Congratulations to Ye Wang for Passing His Qualifying Exam on 01/16/2019! His thesis proposal is titled with “VIDEO OBJECT SEGMENTATION AND TRACKING WITH DEEP LEARNING TECHNIQUES”. His Qualifying Exam committee includes: Jay Kuo (Chair), Sandy Sawchuk, Antonio Ortega, Shri Narayanan, and Joseph Lim.

Abstract of thesis proposal:

Unsupervised video object segmentation is a crucial application in video analysis without knowing any prior information about the objects. It becomes tremendously challenging when multiple objects occur and interact in a given video clip. In this thesis proposal, a novel unsupervised video object segmentation approach via distractor-aware online adaptation (DOA) is proposed. DOA models spatial-temporal consistency in video sequences by capturing background dependencies from adjacent frames. Instance proposals are generated by the instance segmentation network for each frame and then selected by motion information as hard negatives if they exist and positives. To adopt high-quality hard negatives, the block matching algorithm is then applied to preceding frames to track the associated hard negatives. General negatives are also introduced in case that there are no hard negatives in the sequence and experiments demonstrate both kinds of negatives (distractors) are complementary. Finally, we conduct DOA using the positive, negative, and hard negative masks to update the foreground/background segmentation. The proposed approach achieves state-of-the-art results on two benchmark datasets, DAVIS 2016 and FBMS-59 datasets.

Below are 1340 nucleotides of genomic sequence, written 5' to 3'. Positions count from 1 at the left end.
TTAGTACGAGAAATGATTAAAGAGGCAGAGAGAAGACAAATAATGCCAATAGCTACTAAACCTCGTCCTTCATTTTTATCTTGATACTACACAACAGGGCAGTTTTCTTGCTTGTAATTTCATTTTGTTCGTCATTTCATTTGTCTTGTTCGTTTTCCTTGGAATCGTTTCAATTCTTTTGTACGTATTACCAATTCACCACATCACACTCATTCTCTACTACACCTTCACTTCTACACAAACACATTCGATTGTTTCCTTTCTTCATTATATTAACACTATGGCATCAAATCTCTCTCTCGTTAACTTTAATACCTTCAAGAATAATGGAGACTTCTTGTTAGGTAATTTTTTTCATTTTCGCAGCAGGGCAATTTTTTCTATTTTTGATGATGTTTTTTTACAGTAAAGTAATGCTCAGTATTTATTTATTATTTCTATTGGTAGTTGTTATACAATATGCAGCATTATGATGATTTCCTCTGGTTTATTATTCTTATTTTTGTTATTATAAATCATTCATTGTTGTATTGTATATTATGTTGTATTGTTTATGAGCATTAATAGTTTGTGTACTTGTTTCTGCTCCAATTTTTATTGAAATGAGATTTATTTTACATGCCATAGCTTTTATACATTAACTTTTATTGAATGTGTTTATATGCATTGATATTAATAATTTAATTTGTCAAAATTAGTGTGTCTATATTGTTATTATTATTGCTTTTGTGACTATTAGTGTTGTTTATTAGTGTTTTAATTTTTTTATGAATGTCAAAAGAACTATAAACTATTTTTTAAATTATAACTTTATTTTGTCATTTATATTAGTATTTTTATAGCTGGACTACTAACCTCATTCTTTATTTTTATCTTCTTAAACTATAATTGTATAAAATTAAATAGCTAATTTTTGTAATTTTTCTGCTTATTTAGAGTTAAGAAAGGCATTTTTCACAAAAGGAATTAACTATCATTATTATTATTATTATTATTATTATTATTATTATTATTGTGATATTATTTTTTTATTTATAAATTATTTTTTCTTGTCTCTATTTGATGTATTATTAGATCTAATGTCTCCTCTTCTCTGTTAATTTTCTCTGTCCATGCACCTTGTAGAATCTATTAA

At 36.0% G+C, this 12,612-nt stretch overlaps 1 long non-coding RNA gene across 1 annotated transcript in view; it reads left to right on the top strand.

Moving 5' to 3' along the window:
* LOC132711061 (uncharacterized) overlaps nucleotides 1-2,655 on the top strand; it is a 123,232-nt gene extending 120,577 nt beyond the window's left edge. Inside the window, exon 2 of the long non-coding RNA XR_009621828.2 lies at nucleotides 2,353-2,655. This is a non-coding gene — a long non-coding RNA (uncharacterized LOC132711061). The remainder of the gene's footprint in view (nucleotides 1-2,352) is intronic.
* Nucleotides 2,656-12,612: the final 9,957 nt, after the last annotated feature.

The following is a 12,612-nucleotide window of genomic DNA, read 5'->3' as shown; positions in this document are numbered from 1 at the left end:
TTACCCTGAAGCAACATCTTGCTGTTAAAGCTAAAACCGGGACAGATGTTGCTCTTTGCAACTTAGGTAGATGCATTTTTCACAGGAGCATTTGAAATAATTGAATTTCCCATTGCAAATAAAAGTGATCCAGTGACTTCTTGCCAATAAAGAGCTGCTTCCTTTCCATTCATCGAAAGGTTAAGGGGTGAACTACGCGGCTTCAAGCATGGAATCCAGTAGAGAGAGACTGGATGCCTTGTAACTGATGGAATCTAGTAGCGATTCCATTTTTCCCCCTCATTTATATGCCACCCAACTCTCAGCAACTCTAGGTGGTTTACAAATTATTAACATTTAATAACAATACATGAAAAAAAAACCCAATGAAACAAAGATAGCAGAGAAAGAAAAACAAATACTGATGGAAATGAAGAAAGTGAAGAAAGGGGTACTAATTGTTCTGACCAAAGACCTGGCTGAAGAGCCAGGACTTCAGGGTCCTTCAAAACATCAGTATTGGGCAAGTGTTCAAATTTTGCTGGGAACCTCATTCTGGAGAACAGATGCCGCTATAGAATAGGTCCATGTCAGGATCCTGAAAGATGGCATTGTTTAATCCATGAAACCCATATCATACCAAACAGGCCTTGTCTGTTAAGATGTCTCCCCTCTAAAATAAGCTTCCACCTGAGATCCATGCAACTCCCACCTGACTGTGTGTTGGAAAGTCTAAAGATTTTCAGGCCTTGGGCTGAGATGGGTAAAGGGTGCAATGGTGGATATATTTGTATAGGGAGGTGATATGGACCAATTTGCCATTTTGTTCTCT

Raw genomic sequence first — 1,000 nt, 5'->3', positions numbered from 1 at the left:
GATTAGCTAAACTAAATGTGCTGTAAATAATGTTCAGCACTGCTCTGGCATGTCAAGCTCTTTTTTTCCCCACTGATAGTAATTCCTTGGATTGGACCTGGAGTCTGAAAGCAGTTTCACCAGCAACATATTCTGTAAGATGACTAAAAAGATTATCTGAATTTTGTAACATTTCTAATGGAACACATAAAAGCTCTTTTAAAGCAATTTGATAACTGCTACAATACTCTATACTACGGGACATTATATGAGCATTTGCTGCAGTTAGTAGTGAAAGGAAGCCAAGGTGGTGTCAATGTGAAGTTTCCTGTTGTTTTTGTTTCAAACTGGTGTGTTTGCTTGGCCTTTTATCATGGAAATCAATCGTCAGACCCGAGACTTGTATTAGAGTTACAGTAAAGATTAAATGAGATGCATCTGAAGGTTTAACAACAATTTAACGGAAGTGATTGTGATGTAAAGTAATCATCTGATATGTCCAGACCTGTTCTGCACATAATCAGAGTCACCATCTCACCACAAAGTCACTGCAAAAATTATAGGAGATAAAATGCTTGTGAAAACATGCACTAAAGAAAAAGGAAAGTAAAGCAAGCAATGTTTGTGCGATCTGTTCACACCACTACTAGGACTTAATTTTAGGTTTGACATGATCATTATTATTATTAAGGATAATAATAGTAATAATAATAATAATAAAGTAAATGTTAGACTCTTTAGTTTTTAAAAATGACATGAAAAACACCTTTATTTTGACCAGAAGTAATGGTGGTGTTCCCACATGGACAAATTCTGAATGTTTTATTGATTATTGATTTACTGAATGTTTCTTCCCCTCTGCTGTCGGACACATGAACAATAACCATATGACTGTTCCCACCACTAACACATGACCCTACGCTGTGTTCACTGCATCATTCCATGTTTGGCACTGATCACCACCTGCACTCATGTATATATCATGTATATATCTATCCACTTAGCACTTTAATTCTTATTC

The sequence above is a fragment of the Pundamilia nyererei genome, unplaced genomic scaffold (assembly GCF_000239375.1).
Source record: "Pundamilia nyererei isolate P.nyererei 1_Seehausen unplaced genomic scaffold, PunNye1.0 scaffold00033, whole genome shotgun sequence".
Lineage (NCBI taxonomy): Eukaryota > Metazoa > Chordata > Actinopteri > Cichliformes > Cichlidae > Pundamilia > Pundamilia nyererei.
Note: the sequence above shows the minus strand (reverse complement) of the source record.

In addition, this thesis proposal reports a visible and thermal drone monitoring system that integrates deep-learning-based detection and tracking modules. The biggest challenge in adopting deep learning methods for drone detection is the paucity of training drone images especially thermal drone images. To address this issue, we develop two data augmentation techniques. One is a model-based drone augmentation technique that automatically generates visible drone images with a bounding box label on the drone’s location. The other is exploiting an adversarial data augmentation methodology to create thermal drone images. To track a small flying drone, we utilize the residual information between consecutive image frames. Finally, we present an integrated detection and tracking system that outperforms the performance of each individual module containing detection or tracking only. The experiments show that even being trained on synthetic data, the proposed system performs well on real-world drone images with complex background.